MS: I’m moving to NYC to work at Nickelodeon and from there the possibilities are endless! I’m hoping to work with an NGO or a creative startup at some point in my career, but I’m very excited and open to see where my career turns while working in the big city. You can check my work on my website and Instagram and follow my work as a singer-songwriter on Facebook.
BP: I still have two more years to finish my degree, so in the short term that will be priority. Yet, I hope to be doing more social and environmental work in the future, both during and after college. I consider myself an environmentalist and activist of sorts, and I’d love to see that merge with my professional career. You can find my work on Behance.
IL: I am hoping to use my skills one day to help tell the important stories that might be overlooked. Our industry is fast changing along with this global society but the ways that it can be implemented is endless. So what wonderful things will happen when we use this for a good cause?
OF: Next I am hoping to move to NYC in order to pursue a career in motion design and keep pushing the boundaries of what it can be used for. I’m not very active on my Instagram but my website is usually updated every few months.
Any advice you have to young women who are interested in becoming animators/artists/designers or working in this industry?
MS: Discover your passion and don’t be afraid to explore, fail and succeed in the process. The industry is really broad and flexible. There’s always something new to learn about creativity and about yourself.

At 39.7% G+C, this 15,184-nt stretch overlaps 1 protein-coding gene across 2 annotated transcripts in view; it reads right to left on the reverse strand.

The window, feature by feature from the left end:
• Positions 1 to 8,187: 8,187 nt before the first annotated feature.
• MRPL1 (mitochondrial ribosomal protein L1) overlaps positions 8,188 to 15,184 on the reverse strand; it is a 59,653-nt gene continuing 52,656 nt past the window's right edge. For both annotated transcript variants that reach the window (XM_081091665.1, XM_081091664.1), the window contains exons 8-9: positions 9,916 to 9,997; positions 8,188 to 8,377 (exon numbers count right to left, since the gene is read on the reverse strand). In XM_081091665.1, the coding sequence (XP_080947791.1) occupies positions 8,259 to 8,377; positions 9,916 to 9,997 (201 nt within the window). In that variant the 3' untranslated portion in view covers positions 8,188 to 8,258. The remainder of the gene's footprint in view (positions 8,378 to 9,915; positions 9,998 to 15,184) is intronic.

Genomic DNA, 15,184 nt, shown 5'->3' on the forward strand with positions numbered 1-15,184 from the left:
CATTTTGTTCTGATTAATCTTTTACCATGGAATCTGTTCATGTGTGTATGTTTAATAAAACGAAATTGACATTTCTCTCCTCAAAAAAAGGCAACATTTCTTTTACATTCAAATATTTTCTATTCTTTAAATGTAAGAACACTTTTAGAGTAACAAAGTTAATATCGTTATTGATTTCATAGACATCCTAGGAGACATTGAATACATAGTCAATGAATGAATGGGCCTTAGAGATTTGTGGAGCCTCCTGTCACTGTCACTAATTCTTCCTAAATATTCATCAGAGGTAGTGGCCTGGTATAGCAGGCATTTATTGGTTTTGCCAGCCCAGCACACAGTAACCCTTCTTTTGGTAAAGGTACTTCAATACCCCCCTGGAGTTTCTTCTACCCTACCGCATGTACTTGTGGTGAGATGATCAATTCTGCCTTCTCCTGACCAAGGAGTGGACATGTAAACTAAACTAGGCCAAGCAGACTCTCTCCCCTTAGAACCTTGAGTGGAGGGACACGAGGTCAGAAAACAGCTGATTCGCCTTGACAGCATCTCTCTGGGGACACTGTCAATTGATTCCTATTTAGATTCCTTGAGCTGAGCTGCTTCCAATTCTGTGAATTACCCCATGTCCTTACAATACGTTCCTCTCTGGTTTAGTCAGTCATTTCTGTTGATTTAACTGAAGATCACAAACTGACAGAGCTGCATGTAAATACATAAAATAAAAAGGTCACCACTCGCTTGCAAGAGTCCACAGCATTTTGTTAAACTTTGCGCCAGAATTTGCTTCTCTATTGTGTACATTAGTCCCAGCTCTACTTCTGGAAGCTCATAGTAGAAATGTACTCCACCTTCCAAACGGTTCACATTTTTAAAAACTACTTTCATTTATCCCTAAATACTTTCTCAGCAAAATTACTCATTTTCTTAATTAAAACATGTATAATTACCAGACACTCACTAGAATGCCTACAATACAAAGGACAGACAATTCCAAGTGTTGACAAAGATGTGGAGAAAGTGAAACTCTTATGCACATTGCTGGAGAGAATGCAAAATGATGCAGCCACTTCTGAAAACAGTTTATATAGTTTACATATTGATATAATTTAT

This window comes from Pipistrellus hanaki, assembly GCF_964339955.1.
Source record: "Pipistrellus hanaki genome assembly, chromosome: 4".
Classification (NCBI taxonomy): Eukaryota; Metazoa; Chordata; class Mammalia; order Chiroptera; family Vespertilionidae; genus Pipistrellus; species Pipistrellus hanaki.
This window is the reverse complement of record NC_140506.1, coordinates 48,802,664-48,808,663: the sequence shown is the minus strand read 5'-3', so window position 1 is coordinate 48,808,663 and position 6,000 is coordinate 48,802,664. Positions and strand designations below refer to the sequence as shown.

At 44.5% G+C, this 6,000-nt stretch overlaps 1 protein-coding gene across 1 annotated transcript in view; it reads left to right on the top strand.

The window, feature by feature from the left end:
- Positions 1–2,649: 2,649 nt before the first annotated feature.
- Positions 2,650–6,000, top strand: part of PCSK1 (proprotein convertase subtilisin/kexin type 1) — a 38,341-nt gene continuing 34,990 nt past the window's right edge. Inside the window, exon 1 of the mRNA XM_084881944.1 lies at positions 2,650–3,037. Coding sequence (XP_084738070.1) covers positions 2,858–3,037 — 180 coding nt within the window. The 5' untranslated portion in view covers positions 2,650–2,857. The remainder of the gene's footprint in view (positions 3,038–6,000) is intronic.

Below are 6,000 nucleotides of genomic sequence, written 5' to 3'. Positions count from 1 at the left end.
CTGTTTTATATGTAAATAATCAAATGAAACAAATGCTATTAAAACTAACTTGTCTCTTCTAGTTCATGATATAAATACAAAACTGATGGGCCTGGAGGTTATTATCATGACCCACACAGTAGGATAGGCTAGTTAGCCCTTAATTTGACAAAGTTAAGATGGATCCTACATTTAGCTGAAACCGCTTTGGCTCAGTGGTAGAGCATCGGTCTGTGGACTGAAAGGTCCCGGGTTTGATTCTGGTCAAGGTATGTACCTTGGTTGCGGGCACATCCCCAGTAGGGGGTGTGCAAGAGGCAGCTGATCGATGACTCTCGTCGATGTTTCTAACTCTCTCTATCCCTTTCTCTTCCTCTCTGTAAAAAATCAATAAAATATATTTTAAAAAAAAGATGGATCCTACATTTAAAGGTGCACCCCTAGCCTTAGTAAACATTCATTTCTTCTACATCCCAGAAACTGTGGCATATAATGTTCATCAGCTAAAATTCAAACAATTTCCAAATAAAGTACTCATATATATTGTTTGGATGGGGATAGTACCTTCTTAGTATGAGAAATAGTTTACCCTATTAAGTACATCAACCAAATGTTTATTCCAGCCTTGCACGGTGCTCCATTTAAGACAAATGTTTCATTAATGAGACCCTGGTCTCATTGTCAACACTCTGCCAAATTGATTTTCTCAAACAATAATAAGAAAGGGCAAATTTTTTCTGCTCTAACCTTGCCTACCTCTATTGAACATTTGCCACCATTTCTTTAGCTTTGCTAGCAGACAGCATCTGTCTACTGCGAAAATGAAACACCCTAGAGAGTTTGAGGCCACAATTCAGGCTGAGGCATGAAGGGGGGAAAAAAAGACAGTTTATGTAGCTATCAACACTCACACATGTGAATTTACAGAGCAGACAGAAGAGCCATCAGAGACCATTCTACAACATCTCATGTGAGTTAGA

BP: I’d say trust your gut and work really hard. The people that succeed in our field love their work and what they do, so make sure you’re doing work what you love and that you’re putting all of you into it.
IK: Just keep creating and experimenting. It is very important to not be afraid a failure. Even if it is the worst piece you have ever created keep going! There are no mistakes, only opportunities to learn and practice.
OF: There is always more to learn. Surround yourself with uplifting people that push you to be better. And never forget where your love of art came from.
Like what you’re reading? Subscribe to Assembly to get girl-powered posts delivered to your inbox twice a month.
About the Author
Hannah W. Orenstein is associate director of communications at Malala Fund. Her favourite ice cream flavour is pistachio.